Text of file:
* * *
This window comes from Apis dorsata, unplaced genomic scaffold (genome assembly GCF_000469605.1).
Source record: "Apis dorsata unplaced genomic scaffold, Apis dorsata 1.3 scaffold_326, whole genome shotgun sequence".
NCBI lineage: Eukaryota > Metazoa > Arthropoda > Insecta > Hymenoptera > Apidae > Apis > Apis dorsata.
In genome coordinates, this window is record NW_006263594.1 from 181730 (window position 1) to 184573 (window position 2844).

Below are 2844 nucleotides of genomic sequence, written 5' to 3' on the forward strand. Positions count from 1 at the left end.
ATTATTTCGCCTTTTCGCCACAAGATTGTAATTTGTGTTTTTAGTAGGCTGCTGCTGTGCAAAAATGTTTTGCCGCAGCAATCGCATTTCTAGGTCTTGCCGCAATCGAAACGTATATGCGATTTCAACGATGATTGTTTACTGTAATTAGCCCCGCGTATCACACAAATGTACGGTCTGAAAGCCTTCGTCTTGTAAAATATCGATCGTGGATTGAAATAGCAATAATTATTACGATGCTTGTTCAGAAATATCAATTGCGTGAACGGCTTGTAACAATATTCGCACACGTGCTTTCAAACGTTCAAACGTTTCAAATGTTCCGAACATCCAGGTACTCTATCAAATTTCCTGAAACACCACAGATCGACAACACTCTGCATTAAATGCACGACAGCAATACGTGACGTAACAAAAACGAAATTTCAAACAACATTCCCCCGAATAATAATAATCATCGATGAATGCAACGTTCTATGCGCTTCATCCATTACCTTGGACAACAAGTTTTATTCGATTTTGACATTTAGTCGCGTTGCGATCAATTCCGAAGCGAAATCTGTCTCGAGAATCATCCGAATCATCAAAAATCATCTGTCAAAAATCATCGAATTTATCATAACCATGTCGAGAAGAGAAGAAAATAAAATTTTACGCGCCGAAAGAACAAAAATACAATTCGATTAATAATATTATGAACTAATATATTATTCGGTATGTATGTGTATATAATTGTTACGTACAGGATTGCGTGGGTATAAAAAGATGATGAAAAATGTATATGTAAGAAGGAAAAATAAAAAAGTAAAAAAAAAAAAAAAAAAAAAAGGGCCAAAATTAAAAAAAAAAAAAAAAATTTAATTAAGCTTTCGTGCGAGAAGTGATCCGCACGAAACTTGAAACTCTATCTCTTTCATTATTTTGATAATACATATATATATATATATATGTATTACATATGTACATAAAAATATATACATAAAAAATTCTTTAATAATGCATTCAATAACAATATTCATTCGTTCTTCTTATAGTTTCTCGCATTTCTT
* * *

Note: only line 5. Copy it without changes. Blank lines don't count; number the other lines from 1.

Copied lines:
Below are 2844 nucleotides of genomic sequence, written 5' to 3' on the forward strand. Positions count from 1 at the left end.